Technically, the show is quite impressive, with a detailed black, white, and gray set by Jeffrey Gress complete with a boom mike that looks right out of that era. Nitz Brown’s lighting is detailed down to the ever-so-slight reflection of the film being projected (which we don’t see) for Ms. Bankhead to use as a reference for her vocal performance. Rebecca Baygents Turk’s costumes, from Ms. Bankhead’s improbable red gown (looking much like Bette Davis’s frock in All About Eve) to Danny Miller’s high-waisted slacks and slick shoes impressively represent a 1965 as one might imagine it from seeing sitcoms of the era; too perfect to be real, but too defined and attractive to ignore.
Ultimately, Looped misses its target, but not by as much as it could’ve had Evolution’s production not had such a proficient design team and game cast. At its best moments, when Ms. Bragg’s lines elicit honest laughter and Mr. Osbeck‘s exasperated look relaxes a bit in intensity, the production is quite enjoyable, though it takes someone with an appreciation of the era, film making, and that special kind of smoky female brashness to hang on through the more awkwardly written moments (like the ending that feels right out of Casablanca). Note to other playwrights: exercise caution when including excerpts from vastly superior works (in this case, Tennessee Williams’ A Streetcar Named Desire) into your script.
My rating: ** 3/4 out of ****
Looped continues through to September 24th in the Van Fleet Theatre within the Columbus Performing Arts Center at 549 Franklin Avenue, and more information can be found at http://evolutiontheatre.org
It’s funny how some plays can become such a part of popular culture that they can feel like you’ve seen them before even if you haven’t. The Fantasticks, the long-running 1960 Tom Jones-Harvey Schmidt musical about two neighboring fathers pretending to feud in the hope that their children will rebel and fall in love, is one of those evergreens, a musical that is akin to a rite of passage as each new generation discovers and embraces its charms. The Fantasticks isn’t a great work, but its memorable score, including such standards as “Try to Remember,” “Much More,” and “Soon It’s Gonna Rain,” has done much to solidify its reputation.
Now Short North Stage presents their version of The Fantasticks, only this time director Jonathan Flom has changed its setting and locale to Oklahoma circa April 1935 during The Great Depression, more specially after a great dust storm that has left much death and destruction in its wake. Not a word or song has been changed to accommodate this interpretation, and yet what emerges in this production injects new life and relevance in the all-too-familiar story of boy meets girl/boy loses girl/boy gets girl back. Mr. Flom’s production, with a sprawling set by Jonathan Sabo complete with mounds of dirt and partially buried farm paraphernalia, is presented in the round with limited seating around the perimeter of a raised wooden platform (the room’s support beam is cleverly dressed to appear like a tower); the overall effect is one of inclusion, like the audience is a part of the action.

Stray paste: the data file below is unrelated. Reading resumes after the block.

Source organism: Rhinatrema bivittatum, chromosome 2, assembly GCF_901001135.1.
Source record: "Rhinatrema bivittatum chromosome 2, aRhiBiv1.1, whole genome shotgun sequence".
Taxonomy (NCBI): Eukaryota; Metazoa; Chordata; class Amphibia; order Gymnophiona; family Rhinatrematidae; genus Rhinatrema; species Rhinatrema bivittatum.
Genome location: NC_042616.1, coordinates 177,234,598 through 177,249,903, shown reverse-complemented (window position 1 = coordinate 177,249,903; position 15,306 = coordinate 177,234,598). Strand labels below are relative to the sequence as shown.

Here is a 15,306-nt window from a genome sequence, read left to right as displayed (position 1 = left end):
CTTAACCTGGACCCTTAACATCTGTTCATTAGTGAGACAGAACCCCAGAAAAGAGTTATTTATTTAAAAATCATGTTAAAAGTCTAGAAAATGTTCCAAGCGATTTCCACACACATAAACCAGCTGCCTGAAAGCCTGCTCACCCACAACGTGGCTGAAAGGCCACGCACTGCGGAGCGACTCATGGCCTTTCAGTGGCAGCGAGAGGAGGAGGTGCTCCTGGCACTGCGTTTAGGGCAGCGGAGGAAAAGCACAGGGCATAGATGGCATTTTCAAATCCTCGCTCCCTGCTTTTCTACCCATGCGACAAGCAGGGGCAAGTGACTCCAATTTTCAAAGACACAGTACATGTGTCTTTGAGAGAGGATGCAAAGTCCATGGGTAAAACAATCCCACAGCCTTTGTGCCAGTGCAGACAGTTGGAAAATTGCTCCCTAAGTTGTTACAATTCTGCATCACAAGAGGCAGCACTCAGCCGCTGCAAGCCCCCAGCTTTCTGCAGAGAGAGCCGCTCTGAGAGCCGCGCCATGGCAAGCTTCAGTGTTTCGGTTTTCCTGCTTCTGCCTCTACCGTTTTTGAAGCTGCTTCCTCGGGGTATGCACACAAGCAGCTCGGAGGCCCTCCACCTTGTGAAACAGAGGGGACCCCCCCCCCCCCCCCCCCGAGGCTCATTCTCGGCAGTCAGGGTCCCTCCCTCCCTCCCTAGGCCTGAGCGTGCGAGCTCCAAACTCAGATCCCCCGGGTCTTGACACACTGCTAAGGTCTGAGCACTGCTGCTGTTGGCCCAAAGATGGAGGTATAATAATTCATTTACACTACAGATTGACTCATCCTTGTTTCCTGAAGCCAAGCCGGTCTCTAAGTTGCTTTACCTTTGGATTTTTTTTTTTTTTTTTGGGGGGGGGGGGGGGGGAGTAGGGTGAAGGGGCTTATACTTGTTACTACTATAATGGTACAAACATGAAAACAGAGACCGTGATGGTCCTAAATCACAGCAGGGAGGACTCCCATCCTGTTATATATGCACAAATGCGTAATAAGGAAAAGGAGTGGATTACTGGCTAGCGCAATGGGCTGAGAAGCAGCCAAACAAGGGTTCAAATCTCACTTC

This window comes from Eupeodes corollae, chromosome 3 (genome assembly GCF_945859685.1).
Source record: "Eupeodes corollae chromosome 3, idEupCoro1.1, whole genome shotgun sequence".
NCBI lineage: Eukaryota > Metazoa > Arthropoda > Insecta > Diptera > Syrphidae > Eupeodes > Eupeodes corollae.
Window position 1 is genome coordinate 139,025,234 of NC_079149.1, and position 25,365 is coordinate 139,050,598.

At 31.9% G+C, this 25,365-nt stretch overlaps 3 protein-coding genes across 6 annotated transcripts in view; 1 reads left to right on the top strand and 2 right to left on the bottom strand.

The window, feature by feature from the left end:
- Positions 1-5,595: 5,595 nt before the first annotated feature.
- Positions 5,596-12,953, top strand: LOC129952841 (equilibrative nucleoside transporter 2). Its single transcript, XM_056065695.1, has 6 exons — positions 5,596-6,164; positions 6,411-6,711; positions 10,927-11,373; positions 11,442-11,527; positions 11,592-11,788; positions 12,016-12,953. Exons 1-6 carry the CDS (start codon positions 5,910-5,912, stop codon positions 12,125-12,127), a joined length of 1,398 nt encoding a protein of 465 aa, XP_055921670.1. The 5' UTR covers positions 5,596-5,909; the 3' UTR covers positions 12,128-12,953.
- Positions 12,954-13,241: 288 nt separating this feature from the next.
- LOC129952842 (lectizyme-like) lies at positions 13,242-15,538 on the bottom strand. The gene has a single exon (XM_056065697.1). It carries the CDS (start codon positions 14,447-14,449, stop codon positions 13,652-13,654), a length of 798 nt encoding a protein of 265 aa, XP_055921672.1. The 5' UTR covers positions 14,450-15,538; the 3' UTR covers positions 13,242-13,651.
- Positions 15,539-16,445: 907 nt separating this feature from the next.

The cast is uniformly excellent, exuding a kind of familial affection for one another that permeates past their roles. Brian Hupp makes an oddly dangerous and elusive El Gallo, a fresh take on this character all dressed in black; Robert Carlton Stimmel plays Matt with energy to spare, and Emma Coniglio has a way of playing a bit spoiled as Luisa that isn’t cloying; Doug Joseph and Ryan Stem, as the fathers of Matt and Louisa respectively, should be listened to carefully for their humorous ad libbing as they bicker with each other in the way that only great friends can do; Mr. Joseph and Mr. Stem both have a way of embodying the spirit of both mother and father that makes their investment in the future of their children all the more significant.
Though her stage time is brief, Alex Lanier makes a dizzyingly bombastic Henry, the old actor who helps to stage an attempted abduction of Louisa to help Matt appear to be a hero; Kate Lingnofski as Mortimer, Henry’s sidekick, has a staunch posture and walk that is highly individual and comedic; her goggles, cap, and scarves conjure images of a Chaplinesque Amelia Earhart. Megan Valle plays The Mute, and she is also responsible for the choreography that feels so organic that it can be difficult to tell when it starts and ends; Ms. Valle acts silently with an expression that looks as if she’s on the cusp of saying something quite profound, the story of Matt and Luisa’s courtship playing out in front of her being the one respite from the world around her.
Short North Stage’s The Fantasticks has a wistful, dreamlike quality to it, almost like recalling a memory through a haze of sheer muslin. All of the familiar songs and characters are there, but this telling has more of an urgency and relevance to it; the love and joy of the young lovers is more poignant with The Great Depression as a backdrop. This reimagining doesn’t feel forced or heavy-handed at all, and the simplicity of the story has never felt more welcome a luxury. Aside from the intimacy of experiencing this production in the round, there is an added benefit; many times I caught myself glancing at the smiling faces of other audience members on the opposite side of the performing space. I’m sure I sported an incongruous smile as well since the sweetness and hopefulness of this production is infectious. “Aren’t you glad we came out tonight?” I heard a lady ask her friends as we all exited the theatre after the play. Everyone agreed that seeing this production of The Fantasticks was time well-spent.
**** out of ****
The Fantasticks continues through to August 14th in The Green Room at The Garden Theatre located at 1187 North High Street in downtown Columbus, and more information can be found at http://www.shortnorthstage.org/calendar/v/471